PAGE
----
A Cinematic Universe Built Around Time Travel, Lovecraftian Horror, and a U.F.O. Death Cult
Their budgets would barely even cover the catering costs of your average Marvel adventure, but filmmakers Justin Benson and Aaron Moorhead are well on their way toward creating their own cinematic universe. The new film The Endless, out in limited release April 6, is a complex, metaphysical journey through cults, aliens, time travel, and Lovecraftian horror . . . and that’s before it hooks up with the characters from their previous film, 2012’s Resolution.
“That was very, very strange for us,” Moorhead says about bringing back the actors, Peter Cilella and Vinny Curran, from their third feature. “We just got to sit back and watch them try their best to remember how they did it.”
In The Endless, two brothers venture back to the U.F.O. death cult they used to call home and end up stuck in a maze of time loops they must escape in order to return to the outside world. In one hilariously strange scene they stumble upon the two friends from Resolution, who are re-enacting their first meeting on the steps of a cabin.
Clearly, Benson and Moorhead have a taste for meta-fiction. Films-within-films abound in The Endless as characters play roles that have been rehearsed and perfected over time, resigned to recreating forever the same ten days, or two hours, or, in one horrifying sequence, three seconds.
The two met in 2009 as interns at Ridley Scott’s commercial-production studio, RSA Films. It was Moorhead’s first day and Benson’s last, but they still discovered that they were into the same stuff, like Stephen King books and speculative fiction. Since then, they’ve made three feature films and two shorts together, and made the decision not only to write and direct, but also to star in their newest film (as two characters named, fittingly, Justin and Aaron).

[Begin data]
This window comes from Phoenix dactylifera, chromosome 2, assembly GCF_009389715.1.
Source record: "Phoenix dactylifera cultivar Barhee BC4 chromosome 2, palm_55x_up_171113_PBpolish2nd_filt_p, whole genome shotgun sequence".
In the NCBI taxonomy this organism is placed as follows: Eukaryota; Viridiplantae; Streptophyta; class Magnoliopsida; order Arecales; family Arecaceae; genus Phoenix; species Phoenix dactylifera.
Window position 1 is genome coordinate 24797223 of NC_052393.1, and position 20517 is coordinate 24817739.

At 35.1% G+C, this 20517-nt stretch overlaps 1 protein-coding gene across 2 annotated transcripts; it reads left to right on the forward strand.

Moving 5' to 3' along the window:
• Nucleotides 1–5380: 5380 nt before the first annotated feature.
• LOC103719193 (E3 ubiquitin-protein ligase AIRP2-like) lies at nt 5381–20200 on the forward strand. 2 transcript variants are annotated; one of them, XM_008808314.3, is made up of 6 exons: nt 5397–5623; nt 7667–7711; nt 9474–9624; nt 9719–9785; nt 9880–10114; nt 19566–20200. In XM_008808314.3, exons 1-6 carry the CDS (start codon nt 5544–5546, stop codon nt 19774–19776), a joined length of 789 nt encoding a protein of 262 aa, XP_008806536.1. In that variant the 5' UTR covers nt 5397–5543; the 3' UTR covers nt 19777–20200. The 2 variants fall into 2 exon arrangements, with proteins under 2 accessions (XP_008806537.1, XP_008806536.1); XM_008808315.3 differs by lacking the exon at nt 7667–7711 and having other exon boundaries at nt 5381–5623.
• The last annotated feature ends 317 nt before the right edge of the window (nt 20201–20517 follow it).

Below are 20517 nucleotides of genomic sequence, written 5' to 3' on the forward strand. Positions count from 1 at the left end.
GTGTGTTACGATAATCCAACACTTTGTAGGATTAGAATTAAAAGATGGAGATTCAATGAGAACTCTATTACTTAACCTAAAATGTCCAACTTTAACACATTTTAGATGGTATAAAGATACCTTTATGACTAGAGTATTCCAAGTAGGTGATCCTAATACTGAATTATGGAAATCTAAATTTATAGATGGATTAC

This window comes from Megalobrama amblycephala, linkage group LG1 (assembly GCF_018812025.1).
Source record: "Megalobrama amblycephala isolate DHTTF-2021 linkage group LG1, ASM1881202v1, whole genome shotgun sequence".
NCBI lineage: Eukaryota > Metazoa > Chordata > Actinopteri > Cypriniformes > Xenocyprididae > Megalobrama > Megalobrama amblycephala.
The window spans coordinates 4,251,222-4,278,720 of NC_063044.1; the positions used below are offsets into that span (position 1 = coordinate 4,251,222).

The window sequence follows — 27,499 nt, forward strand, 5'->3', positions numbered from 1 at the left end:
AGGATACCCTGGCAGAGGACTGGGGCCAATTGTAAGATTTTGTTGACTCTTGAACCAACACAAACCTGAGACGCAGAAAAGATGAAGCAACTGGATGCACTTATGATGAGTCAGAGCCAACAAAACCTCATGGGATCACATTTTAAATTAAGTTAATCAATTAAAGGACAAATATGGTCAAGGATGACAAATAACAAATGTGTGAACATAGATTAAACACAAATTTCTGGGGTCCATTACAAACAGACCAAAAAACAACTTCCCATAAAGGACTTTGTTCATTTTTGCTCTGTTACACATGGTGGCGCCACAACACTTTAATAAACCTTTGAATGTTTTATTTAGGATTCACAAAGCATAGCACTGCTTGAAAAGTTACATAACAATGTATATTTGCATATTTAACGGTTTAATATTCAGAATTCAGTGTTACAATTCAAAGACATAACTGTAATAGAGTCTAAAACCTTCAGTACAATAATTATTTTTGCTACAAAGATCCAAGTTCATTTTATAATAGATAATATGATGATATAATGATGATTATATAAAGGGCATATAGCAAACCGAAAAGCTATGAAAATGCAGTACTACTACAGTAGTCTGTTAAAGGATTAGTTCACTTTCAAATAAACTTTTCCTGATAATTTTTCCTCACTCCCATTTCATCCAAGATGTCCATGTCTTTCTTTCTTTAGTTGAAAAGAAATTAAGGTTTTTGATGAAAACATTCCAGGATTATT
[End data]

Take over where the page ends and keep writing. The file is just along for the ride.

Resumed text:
“We just wanted to make a completely self-reliant movie,” Moorhead explains. “We’ll direct it, I’ll shoot it, we’ll edit it. We just thought the same thing would apply to acting. We’ll be in it.”
They shot The Endless on location at the very same Christian children’s camp where they bunked while making Resolution—sleeping on tiny beds, making campfires at night with the rest of the crew. “At the risk of sounding trite,” Benson says, “because we were all together in this pressure-cooker situation of an indie film, it became a very benevolent version of the cult.’”
The pair’s fascination with old forms of physical media shows up again and again in their movies. The brothers in The Endless are called back to their former cult-commune home by a videotape mailed to their house; the friends in Resolution are terrorized by VHS videos of themselves that could only have been recorded by some invisible presence standing in the room with them.
“The closest you can get to real life is probably film, so you kind of enter into the uncanny valley when you start putting it on old media,” Moorhead explains. “It’s like a copy of a copy of a copy of a moment. And so, in some ways, they’re ghosts.”
So there’s irony that the filmmakers must rely on digital inventions like on-demand to attract an audience—but an irony they’re happy to embrace.
“Our movies are always meant to be these really small releases that are discovered like that,” Benson says. “We kind of came along right after the world stopped making medium-sized movies.” Which isn’t to say they wouldn’t want to make a larger-budget project in the future, Benson adds, laughing. “We’re totally out of cheap, spooky ideas.”
Luckily for them, cults also happen to be having a moment, thanks to projects like Waco and Netflix’s Wild Wild Country. “I think it probably has something to do with politics. It’s hard to say exactly what the connection is, I don’t know,” says Moorhead, before going on: “I’m kidding. We all know.”